The 25-year-old reached the top 10 in the world rankings while she introduces dozens of kids with disabilities to wheelchair tennis
Colombian Angélica Bernal is as generous in her efforts on the court as she is off it to get more and more kids with disabilities to embrace wheelchair tennis.
"After winning a few tournaments, we came up with the idea for me, my parents and coaches to give more children with disabilities the opportunity to play wheelchair tennis. There were no children or women playing until then. The idea was to encourage and strengthen the sport. That's why we started Semillas sin Barreras," she said.
Bernal knew that it was not enough to be a pioneer in her country. It was necessary to get down to work, and that's what she did.
For a decade now, her tennis school has been teaching wheelchair tennis to children and teenagers with disabilities. At first, Bernal herself, accompanied by her father and her coaching staff, gave the lessons. But the demands of the circuit forced them to hire a teacher to replace them, a resource that for some time now has been provided by the District Institute of Recreation and Sport (IDRD) of Bogota.
Bernal has planted seeds for wheelchair tennis to flourish in the South American nation. "The idea is to continue forming a seedbed for Colombian tennis. Every time I am in Colombia, I accompany the children and the coach and play with them."
"It is important to be an example for many people with disabilities who see that they do not have many options in life, to show them that they are very capable of fighting for their dreams, of representing a country. With work, discipline and determination, many things can be achieved.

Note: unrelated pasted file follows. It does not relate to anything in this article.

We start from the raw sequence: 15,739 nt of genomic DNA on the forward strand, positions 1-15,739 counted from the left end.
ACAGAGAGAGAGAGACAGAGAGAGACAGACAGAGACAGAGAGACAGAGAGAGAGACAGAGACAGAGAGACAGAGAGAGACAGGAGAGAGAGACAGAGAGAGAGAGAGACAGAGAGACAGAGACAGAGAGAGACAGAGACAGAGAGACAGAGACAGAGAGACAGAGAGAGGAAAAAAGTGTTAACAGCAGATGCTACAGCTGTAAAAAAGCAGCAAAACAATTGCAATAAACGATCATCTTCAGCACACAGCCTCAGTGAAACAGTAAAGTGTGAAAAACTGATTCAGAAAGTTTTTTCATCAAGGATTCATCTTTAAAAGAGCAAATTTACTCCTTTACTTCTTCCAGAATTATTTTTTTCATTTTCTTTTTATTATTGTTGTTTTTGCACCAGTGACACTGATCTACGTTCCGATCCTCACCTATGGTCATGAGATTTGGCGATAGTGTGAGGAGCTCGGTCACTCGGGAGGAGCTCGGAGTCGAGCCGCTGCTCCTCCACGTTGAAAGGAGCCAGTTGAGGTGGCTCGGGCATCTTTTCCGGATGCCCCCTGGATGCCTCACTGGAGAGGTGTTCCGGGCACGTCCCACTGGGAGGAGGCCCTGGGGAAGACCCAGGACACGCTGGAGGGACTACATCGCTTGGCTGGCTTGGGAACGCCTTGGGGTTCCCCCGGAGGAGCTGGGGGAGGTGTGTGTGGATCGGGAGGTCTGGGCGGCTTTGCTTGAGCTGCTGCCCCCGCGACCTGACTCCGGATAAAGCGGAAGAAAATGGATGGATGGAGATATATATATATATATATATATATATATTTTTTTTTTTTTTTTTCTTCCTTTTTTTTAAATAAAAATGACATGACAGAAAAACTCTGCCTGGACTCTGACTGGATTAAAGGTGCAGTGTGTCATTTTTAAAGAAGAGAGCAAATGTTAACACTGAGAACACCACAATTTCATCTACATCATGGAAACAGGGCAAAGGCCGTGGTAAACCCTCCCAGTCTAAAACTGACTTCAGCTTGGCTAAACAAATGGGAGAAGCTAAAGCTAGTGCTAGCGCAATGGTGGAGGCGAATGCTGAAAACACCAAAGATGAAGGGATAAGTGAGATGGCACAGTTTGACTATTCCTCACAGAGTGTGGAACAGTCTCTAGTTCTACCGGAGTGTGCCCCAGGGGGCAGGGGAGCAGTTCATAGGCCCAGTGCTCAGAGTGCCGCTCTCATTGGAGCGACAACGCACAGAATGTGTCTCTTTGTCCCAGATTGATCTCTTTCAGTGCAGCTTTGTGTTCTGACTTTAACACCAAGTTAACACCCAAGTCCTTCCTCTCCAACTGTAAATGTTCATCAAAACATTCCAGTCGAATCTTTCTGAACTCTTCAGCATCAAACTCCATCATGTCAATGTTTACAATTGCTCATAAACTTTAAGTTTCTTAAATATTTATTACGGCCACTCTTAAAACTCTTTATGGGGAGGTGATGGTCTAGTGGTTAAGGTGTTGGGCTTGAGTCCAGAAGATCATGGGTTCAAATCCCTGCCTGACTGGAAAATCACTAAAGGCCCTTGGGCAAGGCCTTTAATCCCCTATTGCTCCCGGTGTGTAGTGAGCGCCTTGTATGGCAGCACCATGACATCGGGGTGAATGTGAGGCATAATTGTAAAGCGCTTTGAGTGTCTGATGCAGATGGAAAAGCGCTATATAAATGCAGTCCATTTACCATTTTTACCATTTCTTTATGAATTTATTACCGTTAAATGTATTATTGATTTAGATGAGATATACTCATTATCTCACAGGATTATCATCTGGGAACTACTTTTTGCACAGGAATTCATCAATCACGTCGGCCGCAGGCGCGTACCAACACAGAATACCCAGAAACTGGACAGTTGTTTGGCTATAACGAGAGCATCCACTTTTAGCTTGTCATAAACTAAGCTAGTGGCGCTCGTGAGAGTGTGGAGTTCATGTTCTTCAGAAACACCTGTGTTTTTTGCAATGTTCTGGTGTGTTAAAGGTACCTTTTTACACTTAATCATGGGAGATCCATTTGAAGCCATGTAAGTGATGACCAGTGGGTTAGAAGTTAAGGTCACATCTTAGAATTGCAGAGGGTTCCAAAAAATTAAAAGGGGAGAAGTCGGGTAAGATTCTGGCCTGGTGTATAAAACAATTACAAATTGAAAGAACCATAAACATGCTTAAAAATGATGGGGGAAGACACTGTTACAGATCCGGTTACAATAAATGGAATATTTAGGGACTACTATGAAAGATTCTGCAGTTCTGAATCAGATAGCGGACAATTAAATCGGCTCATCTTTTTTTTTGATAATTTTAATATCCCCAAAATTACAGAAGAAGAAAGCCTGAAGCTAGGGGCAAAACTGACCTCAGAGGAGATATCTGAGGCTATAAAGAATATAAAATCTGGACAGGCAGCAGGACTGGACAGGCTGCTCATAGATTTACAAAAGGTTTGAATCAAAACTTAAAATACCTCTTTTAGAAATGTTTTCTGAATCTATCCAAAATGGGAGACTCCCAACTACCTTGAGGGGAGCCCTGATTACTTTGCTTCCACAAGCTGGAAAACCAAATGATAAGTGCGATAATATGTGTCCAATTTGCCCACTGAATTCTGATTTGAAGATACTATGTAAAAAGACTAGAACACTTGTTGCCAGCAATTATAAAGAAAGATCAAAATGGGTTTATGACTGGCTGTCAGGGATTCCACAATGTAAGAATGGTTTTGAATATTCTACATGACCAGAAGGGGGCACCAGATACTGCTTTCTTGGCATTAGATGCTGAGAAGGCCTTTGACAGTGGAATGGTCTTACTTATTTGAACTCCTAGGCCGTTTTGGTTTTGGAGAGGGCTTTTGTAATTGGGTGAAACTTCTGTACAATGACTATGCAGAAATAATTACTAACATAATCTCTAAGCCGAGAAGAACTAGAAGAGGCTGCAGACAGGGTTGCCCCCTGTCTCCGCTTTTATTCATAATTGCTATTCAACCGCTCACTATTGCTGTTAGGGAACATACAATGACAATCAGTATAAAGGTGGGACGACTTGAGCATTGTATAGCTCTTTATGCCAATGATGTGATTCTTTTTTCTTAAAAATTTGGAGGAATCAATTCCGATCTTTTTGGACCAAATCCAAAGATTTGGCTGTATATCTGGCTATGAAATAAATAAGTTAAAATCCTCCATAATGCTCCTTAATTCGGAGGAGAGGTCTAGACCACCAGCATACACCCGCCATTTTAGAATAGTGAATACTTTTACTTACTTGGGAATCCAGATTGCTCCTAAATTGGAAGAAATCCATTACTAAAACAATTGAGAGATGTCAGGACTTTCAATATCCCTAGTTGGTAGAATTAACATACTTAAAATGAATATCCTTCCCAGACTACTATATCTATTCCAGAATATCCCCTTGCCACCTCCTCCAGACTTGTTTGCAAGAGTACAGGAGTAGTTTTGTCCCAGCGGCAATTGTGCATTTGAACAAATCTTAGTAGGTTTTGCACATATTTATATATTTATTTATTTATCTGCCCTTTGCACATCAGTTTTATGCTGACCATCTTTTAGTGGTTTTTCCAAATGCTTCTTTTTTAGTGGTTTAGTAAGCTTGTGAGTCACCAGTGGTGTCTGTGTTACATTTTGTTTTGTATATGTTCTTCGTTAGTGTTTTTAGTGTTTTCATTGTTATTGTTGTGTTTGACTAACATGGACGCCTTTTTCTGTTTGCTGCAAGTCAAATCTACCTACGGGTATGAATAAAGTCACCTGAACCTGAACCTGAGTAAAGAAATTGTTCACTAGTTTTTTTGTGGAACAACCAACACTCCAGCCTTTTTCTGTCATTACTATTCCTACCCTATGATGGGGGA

"All the wheelchairs I've left are for them. We get them rackets too. Everything we can do is for them."
Some of the kids who learned to play with Bernal are now considered the future of the sport in Colombia. "Some of them have represented us as part of the Colombian junior team and the Bogotá team in the Para National Games," she said proudly.
Working for sport
The Colombian tennis player studies international relations and political science.
Bernal's goal when she finishes her wheelchair tennis career is clear: "I want to work in some international or Colombian organisation for Paralympic sport and for the sport of my country."
Wheelchair tennis will grow in Colombia once more children can feel the same way as her. "Tennis is what makes me happy; it is my job, but also my hobby and what I enjoy doing most. I have been able to travel and help many more people."
All the wheelchairs I've left are for them. We get them rackets too. Everything we can do is for them.
Bernal enters the court with a white tip, elegant look and a shiny hairstyle. Once the match begins, the Colombian will fight each ball fiercely. She claims to have learned that from her hero Maria Sharapova. The Russian tennis player "has been my idol because of her passion in every match. She showed that you can be delicate and look good but still give it all."
She also wants to follow Sharapova on the path to success and become the best on the planet. "Since I started, my dream is to be number one in the world. I still need a little more preparation and competition against the best in the world."
Bernal warns that "tennis is one of the most complete sports because you have to be very good physically to withstand a three-hour match, but you also have to be very intelligent to face each point and have impressive mental strength to be constant throughout the match."